With the Premier League title race settled, attention now turns to the FA Cup this weekend, but there is the argument it was a competition that better suited the unideal circumstances anyway. The inherent nature of knock-out football adds an intensity all of its own, no matter who is in the stands.
There can be no flatness there. The fact there’s been such a break only adds to that. It won’t feel the odd broken continuation the Premier League’s ‘Project Restart’ has, but almost a new competition all of its own. That itself will bring a bit more intensity. Perhaps the only pity is that it’s not being done over a week or so like the Champions League, which would have allowed to build even more momentum and feel more self-contained.
It’s still all the more fitting that it is an FA Cup that might well mean a bit more than usual to all eight quarter-finals. It would be no afterthought.
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That is certainly true for the deposed champions. As disappointing as losing the league has been, Manchester City could yet re-assert this period of magnificence and domination by winning every cup competition available. That would be quite the return, and sets up quite the game against Newcastle United. Steve Bruce’s side couldn’t be more different.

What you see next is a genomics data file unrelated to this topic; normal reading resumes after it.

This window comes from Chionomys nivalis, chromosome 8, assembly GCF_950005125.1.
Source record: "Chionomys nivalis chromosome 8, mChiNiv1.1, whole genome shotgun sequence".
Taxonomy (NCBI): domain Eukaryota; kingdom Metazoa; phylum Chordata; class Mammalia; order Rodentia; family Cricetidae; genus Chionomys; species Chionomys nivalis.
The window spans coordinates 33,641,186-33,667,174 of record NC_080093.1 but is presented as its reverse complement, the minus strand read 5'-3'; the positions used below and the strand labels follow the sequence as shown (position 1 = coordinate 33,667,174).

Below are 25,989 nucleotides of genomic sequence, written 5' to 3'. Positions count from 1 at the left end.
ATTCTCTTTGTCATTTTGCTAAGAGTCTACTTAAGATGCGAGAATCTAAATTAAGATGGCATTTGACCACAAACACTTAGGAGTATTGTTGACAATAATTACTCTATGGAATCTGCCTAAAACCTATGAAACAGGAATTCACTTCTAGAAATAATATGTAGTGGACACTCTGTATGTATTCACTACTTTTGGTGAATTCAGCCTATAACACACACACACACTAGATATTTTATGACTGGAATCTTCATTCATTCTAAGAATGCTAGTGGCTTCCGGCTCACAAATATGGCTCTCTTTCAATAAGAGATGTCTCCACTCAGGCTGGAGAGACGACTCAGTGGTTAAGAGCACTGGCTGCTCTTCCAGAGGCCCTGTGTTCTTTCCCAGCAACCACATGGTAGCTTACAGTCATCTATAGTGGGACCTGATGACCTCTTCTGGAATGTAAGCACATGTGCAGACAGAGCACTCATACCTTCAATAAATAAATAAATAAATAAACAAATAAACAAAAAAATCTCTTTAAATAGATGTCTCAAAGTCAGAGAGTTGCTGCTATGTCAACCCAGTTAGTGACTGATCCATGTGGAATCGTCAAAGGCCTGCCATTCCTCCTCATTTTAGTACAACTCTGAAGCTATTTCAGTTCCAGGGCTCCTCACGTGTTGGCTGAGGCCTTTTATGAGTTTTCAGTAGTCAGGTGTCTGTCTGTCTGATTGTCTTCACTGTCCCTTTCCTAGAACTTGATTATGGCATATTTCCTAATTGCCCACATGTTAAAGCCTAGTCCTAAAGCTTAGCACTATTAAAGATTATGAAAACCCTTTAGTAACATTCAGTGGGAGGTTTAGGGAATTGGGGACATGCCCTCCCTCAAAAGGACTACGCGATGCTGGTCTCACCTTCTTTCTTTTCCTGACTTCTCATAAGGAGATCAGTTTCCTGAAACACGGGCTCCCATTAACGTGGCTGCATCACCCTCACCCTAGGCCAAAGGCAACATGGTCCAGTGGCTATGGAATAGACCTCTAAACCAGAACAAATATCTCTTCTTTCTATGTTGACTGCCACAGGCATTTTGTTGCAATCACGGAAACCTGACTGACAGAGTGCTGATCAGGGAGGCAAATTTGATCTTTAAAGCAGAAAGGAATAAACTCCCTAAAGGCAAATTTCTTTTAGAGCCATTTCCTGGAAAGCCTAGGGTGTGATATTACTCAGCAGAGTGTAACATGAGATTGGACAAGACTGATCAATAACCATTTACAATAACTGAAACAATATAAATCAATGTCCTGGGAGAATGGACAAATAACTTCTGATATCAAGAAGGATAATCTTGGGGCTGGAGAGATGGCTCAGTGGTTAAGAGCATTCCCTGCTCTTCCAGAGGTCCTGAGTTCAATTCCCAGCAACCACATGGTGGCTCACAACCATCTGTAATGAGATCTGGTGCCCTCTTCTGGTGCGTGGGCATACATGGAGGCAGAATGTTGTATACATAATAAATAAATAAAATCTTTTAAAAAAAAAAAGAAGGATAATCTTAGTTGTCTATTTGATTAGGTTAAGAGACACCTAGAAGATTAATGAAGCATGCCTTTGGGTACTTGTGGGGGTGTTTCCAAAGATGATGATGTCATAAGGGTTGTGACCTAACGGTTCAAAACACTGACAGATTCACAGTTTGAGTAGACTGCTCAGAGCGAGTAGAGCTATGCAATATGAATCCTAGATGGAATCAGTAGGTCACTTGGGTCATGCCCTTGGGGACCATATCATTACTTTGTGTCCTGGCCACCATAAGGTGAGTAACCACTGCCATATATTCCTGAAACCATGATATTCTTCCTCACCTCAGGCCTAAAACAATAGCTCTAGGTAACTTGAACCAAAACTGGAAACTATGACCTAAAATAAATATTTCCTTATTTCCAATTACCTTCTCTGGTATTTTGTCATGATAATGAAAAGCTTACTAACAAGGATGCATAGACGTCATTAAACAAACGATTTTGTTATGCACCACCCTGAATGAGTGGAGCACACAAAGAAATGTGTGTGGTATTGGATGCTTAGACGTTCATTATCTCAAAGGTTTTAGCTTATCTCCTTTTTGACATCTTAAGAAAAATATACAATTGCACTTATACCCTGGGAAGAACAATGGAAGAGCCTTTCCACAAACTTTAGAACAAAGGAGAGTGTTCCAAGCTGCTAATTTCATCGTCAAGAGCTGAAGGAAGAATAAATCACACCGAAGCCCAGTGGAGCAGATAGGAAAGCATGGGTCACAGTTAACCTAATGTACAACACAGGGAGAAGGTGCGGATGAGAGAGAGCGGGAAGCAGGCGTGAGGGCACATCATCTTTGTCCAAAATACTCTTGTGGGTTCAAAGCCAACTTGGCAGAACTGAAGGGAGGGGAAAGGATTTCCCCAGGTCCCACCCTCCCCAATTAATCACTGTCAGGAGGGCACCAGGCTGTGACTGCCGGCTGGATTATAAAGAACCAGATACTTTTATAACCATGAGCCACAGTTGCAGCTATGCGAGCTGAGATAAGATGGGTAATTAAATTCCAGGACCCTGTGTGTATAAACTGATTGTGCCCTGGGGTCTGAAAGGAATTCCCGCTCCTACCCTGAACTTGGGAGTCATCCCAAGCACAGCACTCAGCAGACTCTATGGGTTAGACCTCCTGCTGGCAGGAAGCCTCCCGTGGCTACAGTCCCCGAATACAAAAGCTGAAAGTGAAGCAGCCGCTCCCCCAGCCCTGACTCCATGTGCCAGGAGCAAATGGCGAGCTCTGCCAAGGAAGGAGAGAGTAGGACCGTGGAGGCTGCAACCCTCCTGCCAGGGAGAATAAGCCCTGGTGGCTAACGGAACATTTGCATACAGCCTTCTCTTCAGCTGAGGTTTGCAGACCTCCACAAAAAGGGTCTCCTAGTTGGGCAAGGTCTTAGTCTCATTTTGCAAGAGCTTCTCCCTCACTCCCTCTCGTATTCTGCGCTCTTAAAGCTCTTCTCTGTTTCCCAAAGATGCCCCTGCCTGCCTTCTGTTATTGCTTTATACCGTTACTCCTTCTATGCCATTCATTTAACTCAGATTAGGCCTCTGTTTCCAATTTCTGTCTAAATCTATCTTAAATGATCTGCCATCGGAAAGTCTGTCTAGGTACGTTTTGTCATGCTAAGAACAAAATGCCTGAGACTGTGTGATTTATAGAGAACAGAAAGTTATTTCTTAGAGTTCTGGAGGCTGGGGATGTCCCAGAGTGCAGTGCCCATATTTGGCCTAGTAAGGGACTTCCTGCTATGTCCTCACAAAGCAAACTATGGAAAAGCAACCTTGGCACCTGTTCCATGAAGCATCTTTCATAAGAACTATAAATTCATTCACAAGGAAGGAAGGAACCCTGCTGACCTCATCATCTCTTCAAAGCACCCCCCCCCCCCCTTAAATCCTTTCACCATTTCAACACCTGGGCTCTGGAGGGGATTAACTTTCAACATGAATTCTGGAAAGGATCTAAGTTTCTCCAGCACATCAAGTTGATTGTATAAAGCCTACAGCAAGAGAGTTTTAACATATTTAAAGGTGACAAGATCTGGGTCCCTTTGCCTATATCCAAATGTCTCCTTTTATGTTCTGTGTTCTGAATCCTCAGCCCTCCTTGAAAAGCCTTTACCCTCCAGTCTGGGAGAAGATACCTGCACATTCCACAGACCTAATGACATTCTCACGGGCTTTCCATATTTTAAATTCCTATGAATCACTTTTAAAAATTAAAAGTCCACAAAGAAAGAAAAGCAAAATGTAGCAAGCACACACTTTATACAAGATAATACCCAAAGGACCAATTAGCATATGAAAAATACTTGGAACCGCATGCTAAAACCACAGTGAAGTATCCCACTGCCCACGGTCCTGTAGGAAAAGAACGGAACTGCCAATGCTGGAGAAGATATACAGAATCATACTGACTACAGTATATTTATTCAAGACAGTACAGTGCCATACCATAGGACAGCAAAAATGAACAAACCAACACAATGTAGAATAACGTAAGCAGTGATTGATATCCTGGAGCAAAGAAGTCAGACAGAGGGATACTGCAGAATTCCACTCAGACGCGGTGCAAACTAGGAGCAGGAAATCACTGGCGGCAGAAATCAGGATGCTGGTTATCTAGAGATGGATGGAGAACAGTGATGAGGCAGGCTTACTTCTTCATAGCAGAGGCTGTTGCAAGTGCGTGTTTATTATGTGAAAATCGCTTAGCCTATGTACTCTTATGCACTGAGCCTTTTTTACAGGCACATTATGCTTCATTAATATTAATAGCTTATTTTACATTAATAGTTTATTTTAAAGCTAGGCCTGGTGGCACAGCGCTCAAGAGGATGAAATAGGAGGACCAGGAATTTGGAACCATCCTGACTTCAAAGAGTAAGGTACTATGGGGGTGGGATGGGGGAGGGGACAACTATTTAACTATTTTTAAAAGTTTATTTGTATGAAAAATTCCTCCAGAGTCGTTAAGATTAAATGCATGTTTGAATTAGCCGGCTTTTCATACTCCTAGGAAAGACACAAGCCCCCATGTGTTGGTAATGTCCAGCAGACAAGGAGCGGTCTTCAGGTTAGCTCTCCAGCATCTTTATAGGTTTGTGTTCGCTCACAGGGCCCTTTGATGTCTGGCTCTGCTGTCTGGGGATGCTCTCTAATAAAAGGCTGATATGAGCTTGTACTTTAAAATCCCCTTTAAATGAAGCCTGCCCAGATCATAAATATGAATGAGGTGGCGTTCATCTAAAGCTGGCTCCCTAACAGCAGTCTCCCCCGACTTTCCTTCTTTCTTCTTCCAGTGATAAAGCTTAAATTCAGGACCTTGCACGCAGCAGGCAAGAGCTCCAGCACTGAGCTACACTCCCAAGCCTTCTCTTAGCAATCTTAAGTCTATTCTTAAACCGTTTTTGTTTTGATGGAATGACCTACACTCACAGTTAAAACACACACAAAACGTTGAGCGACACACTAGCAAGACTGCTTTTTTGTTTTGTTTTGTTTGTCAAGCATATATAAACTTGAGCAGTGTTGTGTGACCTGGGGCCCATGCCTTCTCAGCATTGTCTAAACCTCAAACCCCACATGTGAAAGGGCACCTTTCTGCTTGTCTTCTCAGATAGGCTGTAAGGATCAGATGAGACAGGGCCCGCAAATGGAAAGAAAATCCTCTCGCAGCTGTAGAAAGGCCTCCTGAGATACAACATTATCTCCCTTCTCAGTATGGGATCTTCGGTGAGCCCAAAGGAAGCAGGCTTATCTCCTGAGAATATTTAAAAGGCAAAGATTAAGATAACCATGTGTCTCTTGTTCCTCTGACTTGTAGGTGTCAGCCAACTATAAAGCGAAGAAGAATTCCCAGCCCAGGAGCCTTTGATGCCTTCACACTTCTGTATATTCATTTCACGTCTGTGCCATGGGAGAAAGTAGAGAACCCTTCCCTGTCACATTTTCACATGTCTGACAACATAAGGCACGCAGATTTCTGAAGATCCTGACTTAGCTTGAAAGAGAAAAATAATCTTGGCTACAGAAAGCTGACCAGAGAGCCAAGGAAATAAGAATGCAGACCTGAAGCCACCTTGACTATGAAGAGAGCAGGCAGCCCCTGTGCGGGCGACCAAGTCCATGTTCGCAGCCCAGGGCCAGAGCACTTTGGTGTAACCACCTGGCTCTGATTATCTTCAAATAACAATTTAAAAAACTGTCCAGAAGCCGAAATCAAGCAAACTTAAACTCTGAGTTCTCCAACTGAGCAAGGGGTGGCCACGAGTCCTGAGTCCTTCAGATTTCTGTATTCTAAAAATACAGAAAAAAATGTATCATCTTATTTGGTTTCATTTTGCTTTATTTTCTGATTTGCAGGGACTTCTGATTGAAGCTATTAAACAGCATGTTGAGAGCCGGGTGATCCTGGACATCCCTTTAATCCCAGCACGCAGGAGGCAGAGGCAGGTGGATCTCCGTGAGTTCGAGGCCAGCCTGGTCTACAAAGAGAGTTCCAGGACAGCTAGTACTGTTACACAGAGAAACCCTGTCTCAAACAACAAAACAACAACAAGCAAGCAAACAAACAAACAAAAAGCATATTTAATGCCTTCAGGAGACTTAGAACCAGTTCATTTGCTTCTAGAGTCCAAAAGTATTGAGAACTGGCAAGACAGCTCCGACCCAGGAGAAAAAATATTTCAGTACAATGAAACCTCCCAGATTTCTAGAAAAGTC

They are still waiting for that first trophy in 51 years. It may be all the more fulfilling amid the uncertainty of the Saudi takeover, but the team itself actually feels on sturdier ground right now. Bruce has restored a stability, and a style of play that is at the very least conducive to the best way to set up against City.
Chelsea’s game against Leicester City instinctively feels the pick of the four. Leicester are actually the club who will probably see the FA Cup as the least important of the eight, as the danger rises of that Champions League place slipping away, but they could also do with re-igniting their season. Maybe this can do it.
Similar applies to Sheffield United, who opened Project Restart with that goal that never was, and have suffered most from it. Their form has been nothing like what it was beforehand. At the same time, the one-off nature of a tie may restore some old fire, and they will surely see this uncertain Arsenal as a team there for the taking.
Norwich City, finally, have nothing to lose – exactly the attitude that favours cup football.
The circumstances may well favour it too.
If the Premier League has felt a little flat in these conditions, and there is always the danger that mostly meaningless run-in games just peter out, the FA Cup can’t be like that. These quarter-finals have immediate consequences, only amplified by the context. It makes the competition feel all the more compelling.
It may yet offer the best football of lockdown so far.
The Chelsea-City game was instructive in that regard. With a trophy on the line, and sudden death for City’s title challenge, it was a genuinely crackling game. The hope is the FA Cup offers this in abundance.
It has all the conditions in place, and may well suit these conditions much more than the Premier League.